Zoos and aquariums in Australia and New Zealand are making unique contributions to their countries and around the world in areas varying from wildlife conservation, education, employment and philanthropy.
A socio economic survey commissioned by the Zoo and Aquarium Association (ZAA), the sector’s peak body, measured the impacts of the activities of its 100 members across Australia, New Zealand and PNG.
An estimated 22 million people visited the Association’s accredited zoos and aquariums in the past year, up from 16 million visitors in 2009. There were over five million international visitors and more than 16 million domestic visitors.
Regional zoos and aquariums hosted over a million school students, of which over 940,000 undertook environmental education programs.
While the zoos operated numerous programs to help save threatened native species through research, breeding and release to the wild, they also reached well beyond their borders to support conservation projects in 48 countries around the globe. An estimated 629 conservation programs were supported by the Association’s members, provided funding and expertise to some of the world’s most at-risk species, including the Black Rhinoceros in Africa and Orang-utans in Asia.
Collectively, they spent over $20 million supporting conservation programs in the past year, providing support to local wildlife in Australia and New Zealand, and also exotic animals in countries ranging from Kenya and South Africa to Indonesia and Vietnam. A further $3.1 million of in-kind support was also given.
The majority of staff employed by aquariums and zoos were in diverse roles providing expert care to animals, with more than 2,300 staff employed as zoo keepers, aquarists, veterinarians, nurses, pathologists and behavioural experts.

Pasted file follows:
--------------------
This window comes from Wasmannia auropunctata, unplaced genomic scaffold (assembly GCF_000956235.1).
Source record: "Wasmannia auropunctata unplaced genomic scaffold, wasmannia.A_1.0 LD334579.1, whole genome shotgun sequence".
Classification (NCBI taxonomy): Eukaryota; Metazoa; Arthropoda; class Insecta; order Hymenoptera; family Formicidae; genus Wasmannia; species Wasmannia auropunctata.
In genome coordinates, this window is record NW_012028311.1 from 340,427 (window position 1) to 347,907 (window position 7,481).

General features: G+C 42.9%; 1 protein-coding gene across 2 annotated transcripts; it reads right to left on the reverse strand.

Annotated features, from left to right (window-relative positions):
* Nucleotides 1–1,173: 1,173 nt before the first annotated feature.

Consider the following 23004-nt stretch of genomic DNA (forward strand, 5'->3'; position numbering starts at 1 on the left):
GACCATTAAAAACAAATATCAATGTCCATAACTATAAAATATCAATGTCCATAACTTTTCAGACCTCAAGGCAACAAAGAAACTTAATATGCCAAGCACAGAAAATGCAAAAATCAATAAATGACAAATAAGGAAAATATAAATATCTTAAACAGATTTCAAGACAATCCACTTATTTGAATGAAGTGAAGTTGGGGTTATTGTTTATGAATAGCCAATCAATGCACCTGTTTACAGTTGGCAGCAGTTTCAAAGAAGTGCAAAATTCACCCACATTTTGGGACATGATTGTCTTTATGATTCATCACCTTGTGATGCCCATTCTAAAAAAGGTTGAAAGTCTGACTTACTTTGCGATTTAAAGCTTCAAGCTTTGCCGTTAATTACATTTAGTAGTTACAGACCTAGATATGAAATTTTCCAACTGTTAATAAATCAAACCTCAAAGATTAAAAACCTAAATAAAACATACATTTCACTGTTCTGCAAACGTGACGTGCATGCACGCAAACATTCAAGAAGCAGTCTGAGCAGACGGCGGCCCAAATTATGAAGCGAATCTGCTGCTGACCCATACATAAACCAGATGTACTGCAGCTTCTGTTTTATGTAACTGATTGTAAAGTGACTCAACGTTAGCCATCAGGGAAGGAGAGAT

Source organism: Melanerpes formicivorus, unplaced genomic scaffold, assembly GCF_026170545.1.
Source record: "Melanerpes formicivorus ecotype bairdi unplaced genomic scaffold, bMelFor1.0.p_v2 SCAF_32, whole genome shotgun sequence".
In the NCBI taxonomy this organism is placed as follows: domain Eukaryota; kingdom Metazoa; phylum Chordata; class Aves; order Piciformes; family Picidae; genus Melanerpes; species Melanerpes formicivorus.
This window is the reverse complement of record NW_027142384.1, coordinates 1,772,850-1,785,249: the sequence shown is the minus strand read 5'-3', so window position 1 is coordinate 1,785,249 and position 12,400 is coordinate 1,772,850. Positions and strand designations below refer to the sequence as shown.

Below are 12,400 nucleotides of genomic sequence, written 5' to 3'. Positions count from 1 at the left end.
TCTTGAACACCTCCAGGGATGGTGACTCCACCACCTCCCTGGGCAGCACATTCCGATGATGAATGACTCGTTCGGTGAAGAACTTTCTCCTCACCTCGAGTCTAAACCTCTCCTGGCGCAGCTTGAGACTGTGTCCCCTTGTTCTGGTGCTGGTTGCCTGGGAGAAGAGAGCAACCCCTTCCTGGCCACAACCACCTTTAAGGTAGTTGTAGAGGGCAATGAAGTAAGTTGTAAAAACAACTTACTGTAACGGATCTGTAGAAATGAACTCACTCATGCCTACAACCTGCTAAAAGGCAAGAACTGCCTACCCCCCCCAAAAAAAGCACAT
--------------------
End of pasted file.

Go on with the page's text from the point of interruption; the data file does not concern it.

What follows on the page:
Zoos and aquariums made significant financial contributions to their local economies, with their spending on salaries, operations, contracted services and maintenance exceeding $675 million in Australia and $79 million in New Zealand over the past year.
Zoos and aquariums were also pivotal in inspiring visitors to learn about wildlife. With the number of people visiting zoos increasing in Australia and New Zealand, their awareness of issues faced by the world’s wildlife is also on the rise. A related earlier study undertaken by the Association into outcomes of people visiting the zoos found that more than 92% of people understood threats faced by animals in the wild as an outcome of their visit and more than 89% planned to make a conscious effort to do things to conserve the environment.
The Association’s Acting Executive Director Amy Hughes said:
“We are pleasantly surprised by the results of the survey. Zoos and aquariums in Australasia are achieving significant outcomes in protecting so many species that are facing hardship or extinction in the wild. For species like Kiwi, Tasmanian Devils and Corrobboree Frogs, the work of the zoos in our region are critical to them having a future in our world. And by linking millions of people to wildlife each year, our members are creating connections to help build the conservationists and environmental stewards of tomorrow.”